5 trade targets to fix the Celtics’ rebounding problem

More than 20 games into the season, the Celtics are one of the worst rebounding teams in the NBA.

Timofey Mozgov #20 and Luol Deng #9 of the Lakers box out Andrew Bogut of the Mavericks during a game in November  at Staples Center.
Timofey Mozgov #20 and Luol Deng #9 of the Lakers box out Andrew Bogut of the Mavericks during a game in November at Staples Center. –Photo by Sean M. Haffey/Getty Images

COMMENTARY

The NBA shopping season is approaching this December and the Boston Celtics are one of the teams likely to be looking for a few new toys to add their roster. An uneven start to the year has magnified a glaring area of need on the roster: rebounding. The Celtics rank among the five worst rebounding teams in the NBA a quarter of the way through the season, despite the fact that some of the team’s wings (Avery Bradley, Jae Crowder) are putting up career numbers while trying to chip in.

With no clear internal solutions to address the problem, Danny Ainge will likely have to look outside of the organization for alternatives. Trade chatter is expected to pick up once Dec. 15 hits and more than 100 players who signed contracts in the offseason become eligible for inclusion in trades. In preparation for next week, here are a look at five potential trade targets that could help the Celtics address their rebounding woes.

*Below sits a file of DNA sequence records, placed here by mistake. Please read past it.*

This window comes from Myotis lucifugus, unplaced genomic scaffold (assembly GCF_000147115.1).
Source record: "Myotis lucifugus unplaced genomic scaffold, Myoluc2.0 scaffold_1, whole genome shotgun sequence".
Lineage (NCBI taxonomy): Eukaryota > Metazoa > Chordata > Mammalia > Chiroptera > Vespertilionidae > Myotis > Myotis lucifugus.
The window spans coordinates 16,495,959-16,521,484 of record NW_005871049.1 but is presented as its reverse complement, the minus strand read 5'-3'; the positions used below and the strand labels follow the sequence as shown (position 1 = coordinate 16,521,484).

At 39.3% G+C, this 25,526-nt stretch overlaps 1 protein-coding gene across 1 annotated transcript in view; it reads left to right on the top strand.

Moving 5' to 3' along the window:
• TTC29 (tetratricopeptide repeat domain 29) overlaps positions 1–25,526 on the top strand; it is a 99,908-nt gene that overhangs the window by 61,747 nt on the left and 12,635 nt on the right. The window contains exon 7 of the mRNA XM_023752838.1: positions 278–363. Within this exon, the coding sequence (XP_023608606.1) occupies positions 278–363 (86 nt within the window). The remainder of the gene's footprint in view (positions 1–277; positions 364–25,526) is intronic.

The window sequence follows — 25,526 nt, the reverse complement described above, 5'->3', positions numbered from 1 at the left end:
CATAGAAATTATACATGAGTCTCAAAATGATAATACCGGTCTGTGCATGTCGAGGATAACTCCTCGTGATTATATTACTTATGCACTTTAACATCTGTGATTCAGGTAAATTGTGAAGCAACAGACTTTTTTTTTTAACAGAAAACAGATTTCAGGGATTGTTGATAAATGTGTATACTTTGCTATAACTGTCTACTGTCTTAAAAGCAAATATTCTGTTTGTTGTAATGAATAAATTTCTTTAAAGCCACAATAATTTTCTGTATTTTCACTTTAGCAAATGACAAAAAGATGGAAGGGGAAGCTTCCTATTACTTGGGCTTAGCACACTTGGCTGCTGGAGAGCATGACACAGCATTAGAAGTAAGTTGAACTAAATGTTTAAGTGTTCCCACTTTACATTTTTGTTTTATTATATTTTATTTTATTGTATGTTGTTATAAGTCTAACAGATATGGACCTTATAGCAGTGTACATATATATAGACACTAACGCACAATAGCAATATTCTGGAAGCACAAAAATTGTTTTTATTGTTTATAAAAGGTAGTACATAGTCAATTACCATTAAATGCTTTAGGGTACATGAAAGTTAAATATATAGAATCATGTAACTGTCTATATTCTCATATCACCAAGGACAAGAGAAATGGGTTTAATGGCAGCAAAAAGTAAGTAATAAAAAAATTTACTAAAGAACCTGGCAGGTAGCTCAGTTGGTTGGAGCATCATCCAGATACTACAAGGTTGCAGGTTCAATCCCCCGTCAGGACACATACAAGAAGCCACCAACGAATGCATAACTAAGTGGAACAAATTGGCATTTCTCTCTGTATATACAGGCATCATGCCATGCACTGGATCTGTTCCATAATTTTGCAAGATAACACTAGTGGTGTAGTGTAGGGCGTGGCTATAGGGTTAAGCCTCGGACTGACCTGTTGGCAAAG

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Andrew Bogut: The Mavericks’ big man was one of the NBA’s best rebounders before going down with a right knee injury earlier this week. He is expected to miss anywhere from two to four weeks, making him a prime candidate to be dealt upon his return to a floundering 4-17 Mavericks team.  

Bogut, 32, has grabbed more than 38 percent of all defensive rebounds when he’s been on the floor in Dallas, a number that ranks at the very top of the league a quarter of the way into the season. He’s a little expensive for his production, but his $11 million expiring contract would not demand a lavish return from potential suitors, especially when you factor in his offensive warts (high turnover rate, 3.8 ppg, 27 percent FT).

On nights when the Celtics are battling seven-footers in the trenches, Bogut would be an ideal option for Brad Stevens to have at this disposal.

Hypothetical offer: Tyler Zeller and a second-round pick 

Jeff Withey: The Utah Jazz are dealing with an embarrassment of riches when it comes to big men. Rudy Gobert and Derrick Favors are a starting frontline with All-Star potential, while Boris Diaw and Trey Lyles make up a pair of capable reserves. That has left the seven-foot Withey as the odd man out of the Jazz rotation most nights, despite some solid production when he does see the floor.

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The 26-year-old hasn’t played more than 13 minutes per game in his four-year NBA career, but he’s an above-average rebounder on both ends and a stellar rim protector (2.9 blocks per 36 minutes). Withey’s shooting range is limited to the paint, but he’s been efficient in that area, shooting 58.3 percent from the field.

With the Jazz invested in Gobert for their future, Withey will probably be looking for a new destination when he becomes a free agent this summer. The Celtics could try to entice the Jazz to move on now with a young player under contract and/or a draft pick.